Outside this high-risk group, a complete recovery is likely, although reports of complications in a subset of COVID-19 patients include Multisystem Inflammatory Syndrome (MIS-C) in children, as well as respiratory, neurological, kidney and vascular effects on adults. Also bear in mind that people of all ages and levels of risk can transmit the infection and increase the spread.
Click here for the most complete and updated list from the CDC of people at highest risk of severe illness from COVID-19.
I’m an older adult and/or have a chronic medical condition. Is there anything I can do to reduce my risk of getting sick with COVID-19?
In addition to staying home, washing hands frequently and practicing physical distancing, the CDC recommends adults of increasing age and/or those with chronic conditions like asthma, severe obesity and diabetes consider additional precautions such as:
- Reduce trips to the pharmacy: Speak to your healthcare provider, insurer and pharmacist about obtaining at least a 30-day supply of necessary prescription and nonprescription medications.
- Make sure essential vaccinations are up-to-date: If you don’t recall, your healthcare provider should have a record of your last inoculation against influenza and pneumococcal disease.
- Do not delay care under any circumstances: Emergency departments have contingency infection prevention plans to protect patients from contracting COVID-19, so seek help immediately if your underlying condition requires care. Similarly, if you have an underlying condition and think you may have COVID-19, contact your healthcare provider right away.
Click here to get additional recommendations from the CDC based on specific high-risk conditions.
How does the virus spread?
It is believed that the virus that causes COVID-19 most commonly spreads between people who are in close contact (within about 6 feet for a total of 15 minutes) from one another. When an infected person coughs, sneezes, sings, talks or breathes, respiratory droplets or aerosol particles can be inhaled by others into the nose, mouth, airways and lungs, causing a new infection. While droplets can land on surfaces and objects and get transferred by touch to an individual’s mouth, nose or eyes, this is not considered a primary form of COVID-19 spread. Still unknown is how long infected droplets and airborne particles can remain suspended in the air for inhalation by others, or how likely they are to travel distances beyond 6 feet—for this reason, taking extra precautions indoors, like masking and increasing outdoor air flow, is recommended.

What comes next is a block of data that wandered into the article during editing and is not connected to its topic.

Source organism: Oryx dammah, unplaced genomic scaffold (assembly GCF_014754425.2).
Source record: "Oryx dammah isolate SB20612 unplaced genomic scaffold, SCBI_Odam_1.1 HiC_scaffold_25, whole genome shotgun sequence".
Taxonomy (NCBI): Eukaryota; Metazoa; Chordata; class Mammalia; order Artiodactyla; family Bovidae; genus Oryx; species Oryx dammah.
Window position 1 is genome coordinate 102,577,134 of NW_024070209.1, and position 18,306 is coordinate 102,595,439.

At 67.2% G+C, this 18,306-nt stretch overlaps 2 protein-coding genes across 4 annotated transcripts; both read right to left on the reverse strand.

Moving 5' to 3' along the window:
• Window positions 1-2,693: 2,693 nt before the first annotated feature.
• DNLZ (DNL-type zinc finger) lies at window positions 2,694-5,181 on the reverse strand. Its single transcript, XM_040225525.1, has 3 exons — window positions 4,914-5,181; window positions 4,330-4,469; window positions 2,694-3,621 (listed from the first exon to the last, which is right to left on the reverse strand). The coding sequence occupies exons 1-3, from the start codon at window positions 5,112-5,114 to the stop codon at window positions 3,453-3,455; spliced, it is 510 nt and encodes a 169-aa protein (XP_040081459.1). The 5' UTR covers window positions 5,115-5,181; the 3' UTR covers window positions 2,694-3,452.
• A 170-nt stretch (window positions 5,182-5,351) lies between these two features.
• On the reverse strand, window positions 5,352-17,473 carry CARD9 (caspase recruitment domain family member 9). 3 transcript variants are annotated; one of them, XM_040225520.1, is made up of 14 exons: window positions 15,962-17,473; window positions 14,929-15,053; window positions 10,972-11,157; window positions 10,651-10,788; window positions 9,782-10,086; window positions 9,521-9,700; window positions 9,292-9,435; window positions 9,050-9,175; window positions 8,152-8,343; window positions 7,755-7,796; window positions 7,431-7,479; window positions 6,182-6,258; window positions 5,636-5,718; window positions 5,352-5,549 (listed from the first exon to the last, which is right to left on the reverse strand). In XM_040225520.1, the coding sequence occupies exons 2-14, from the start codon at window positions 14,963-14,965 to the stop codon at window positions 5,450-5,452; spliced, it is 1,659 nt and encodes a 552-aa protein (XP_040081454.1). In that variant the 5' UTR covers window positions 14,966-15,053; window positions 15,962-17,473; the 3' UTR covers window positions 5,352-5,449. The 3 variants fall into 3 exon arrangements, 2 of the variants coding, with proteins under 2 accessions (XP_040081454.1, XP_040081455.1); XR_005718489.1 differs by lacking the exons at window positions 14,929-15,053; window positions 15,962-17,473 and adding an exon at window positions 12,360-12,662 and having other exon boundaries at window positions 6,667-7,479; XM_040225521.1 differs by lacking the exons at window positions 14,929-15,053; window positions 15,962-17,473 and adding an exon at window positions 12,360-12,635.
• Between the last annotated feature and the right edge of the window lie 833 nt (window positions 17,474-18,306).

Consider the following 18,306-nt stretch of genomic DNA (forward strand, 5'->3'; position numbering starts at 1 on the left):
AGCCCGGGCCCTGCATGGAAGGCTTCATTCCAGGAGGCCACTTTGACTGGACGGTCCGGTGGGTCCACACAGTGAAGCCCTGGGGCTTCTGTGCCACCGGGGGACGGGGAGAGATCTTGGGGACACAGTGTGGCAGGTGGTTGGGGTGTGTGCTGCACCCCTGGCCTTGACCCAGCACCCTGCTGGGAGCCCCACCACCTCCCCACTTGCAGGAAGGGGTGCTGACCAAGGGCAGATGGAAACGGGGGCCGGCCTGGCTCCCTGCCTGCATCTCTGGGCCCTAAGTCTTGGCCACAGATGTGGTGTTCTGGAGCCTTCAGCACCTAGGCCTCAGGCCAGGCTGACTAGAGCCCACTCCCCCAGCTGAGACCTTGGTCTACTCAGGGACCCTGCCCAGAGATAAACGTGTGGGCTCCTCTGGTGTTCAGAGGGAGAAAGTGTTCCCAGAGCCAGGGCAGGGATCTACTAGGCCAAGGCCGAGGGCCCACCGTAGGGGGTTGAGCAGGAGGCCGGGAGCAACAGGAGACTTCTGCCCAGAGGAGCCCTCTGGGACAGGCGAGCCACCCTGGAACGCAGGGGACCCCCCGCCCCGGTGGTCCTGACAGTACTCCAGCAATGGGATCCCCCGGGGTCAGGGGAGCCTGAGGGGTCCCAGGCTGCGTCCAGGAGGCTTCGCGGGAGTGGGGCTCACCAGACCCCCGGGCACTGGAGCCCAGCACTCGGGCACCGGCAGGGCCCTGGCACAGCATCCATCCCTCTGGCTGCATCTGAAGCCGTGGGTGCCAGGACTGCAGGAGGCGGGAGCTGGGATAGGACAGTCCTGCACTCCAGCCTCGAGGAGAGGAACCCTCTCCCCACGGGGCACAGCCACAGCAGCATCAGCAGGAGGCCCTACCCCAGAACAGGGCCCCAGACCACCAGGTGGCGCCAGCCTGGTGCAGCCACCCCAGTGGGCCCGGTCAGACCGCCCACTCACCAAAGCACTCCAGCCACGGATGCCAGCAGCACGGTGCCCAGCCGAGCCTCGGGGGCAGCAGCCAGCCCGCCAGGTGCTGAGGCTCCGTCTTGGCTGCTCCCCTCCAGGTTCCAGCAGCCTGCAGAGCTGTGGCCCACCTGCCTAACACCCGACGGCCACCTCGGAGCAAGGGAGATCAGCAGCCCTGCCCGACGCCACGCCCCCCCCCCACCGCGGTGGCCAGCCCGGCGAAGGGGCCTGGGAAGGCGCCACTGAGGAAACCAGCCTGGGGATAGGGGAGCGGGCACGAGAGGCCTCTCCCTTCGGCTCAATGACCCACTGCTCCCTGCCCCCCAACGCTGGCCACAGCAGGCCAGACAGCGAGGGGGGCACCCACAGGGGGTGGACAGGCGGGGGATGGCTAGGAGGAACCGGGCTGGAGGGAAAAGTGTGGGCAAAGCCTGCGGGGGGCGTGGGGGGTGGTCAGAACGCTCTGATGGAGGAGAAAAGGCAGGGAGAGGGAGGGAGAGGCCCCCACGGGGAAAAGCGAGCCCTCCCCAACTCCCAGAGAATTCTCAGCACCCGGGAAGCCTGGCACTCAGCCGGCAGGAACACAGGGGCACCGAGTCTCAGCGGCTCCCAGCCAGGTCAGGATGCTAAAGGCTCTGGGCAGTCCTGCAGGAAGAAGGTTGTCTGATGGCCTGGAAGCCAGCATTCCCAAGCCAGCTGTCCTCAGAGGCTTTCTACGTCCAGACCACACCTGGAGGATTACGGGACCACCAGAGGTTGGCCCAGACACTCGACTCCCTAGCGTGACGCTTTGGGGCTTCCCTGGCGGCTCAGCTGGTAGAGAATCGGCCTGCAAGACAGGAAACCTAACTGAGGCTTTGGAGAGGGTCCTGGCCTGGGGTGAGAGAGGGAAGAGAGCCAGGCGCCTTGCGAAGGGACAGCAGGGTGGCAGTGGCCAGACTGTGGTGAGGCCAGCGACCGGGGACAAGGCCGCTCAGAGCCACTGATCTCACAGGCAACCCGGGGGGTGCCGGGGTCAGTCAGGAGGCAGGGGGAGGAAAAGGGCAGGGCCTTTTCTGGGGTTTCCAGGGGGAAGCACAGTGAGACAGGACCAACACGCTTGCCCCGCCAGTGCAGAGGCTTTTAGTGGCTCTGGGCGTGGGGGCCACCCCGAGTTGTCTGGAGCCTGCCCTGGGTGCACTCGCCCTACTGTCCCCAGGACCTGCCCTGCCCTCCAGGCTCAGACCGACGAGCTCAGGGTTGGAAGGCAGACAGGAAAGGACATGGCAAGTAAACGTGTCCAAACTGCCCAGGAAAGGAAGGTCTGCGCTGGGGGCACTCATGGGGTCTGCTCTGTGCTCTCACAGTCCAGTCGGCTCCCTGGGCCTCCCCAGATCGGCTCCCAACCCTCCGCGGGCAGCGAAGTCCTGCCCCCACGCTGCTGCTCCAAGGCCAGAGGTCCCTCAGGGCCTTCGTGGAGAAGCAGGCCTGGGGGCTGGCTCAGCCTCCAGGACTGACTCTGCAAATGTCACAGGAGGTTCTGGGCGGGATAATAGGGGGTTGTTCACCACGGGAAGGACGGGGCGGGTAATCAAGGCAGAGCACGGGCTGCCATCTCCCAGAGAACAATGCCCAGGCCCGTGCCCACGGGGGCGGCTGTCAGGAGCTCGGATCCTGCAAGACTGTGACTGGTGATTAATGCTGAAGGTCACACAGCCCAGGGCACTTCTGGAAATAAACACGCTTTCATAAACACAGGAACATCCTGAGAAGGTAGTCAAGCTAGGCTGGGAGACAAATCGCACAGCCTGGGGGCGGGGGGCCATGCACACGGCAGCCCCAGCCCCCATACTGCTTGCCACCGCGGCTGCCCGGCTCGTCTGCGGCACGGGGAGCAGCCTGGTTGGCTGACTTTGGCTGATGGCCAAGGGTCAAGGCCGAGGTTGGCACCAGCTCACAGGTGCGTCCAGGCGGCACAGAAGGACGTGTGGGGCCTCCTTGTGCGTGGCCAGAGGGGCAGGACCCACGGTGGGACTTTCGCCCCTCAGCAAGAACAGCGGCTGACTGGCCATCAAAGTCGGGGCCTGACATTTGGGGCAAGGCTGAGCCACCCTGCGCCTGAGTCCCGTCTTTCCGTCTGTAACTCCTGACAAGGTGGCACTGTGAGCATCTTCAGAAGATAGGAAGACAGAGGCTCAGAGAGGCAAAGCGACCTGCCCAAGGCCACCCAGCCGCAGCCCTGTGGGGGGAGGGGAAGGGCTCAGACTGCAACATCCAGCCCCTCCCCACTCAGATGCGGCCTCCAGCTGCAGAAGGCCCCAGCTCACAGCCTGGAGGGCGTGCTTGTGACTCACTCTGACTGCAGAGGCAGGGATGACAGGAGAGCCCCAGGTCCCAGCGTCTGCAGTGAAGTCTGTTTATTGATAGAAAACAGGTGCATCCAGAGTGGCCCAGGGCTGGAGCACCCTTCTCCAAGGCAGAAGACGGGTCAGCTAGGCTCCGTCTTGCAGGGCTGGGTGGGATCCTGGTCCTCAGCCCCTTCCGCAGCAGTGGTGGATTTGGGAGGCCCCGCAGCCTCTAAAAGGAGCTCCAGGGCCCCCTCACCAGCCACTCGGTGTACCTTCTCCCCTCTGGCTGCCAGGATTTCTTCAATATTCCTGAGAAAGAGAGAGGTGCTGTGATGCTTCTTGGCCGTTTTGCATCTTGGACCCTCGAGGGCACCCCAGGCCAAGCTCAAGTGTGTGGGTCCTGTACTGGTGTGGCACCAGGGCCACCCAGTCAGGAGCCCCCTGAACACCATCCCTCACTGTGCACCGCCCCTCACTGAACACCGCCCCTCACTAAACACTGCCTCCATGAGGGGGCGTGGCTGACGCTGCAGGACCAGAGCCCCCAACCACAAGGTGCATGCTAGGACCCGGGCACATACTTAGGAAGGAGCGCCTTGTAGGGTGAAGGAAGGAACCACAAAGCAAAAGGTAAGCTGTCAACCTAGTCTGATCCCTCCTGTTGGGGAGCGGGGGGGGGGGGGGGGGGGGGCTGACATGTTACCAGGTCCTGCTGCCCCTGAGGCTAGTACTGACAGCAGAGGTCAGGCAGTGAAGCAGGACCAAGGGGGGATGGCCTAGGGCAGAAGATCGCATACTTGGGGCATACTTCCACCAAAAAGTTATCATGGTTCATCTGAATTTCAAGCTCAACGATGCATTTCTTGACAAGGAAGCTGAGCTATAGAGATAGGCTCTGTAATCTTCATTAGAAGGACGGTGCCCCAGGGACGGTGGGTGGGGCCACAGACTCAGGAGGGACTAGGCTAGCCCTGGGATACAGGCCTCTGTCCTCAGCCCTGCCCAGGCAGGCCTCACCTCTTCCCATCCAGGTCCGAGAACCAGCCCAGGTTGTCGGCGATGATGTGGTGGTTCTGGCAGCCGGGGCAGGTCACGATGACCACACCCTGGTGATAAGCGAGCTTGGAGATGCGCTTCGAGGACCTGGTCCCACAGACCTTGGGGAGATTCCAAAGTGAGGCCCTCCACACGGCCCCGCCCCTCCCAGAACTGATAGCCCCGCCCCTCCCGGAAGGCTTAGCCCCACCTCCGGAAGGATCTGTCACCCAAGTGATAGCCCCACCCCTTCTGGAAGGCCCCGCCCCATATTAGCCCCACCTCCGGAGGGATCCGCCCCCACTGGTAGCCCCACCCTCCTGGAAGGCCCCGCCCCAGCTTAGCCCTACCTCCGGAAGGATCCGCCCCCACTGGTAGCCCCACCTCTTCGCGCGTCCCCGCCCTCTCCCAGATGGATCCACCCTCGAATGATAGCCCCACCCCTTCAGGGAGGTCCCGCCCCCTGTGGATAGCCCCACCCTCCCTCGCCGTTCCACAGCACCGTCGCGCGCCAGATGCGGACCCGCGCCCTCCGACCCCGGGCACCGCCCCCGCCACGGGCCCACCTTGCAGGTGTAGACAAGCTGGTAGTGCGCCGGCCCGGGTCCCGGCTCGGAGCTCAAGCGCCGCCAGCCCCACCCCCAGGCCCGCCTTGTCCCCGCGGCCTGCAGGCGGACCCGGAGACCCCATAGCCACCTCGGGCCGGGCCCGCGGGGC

How can I protect myself and my family?
The best way to prevent illness is to avoid being exposed to the virus, according to the CDC. You can do this by:
- Practicing physical distancing. This means avoiding crowded public places and large gatherings where close contact with others may occur. It’s recommended you aim for a physical distance of approximately 6 feet from others when possible.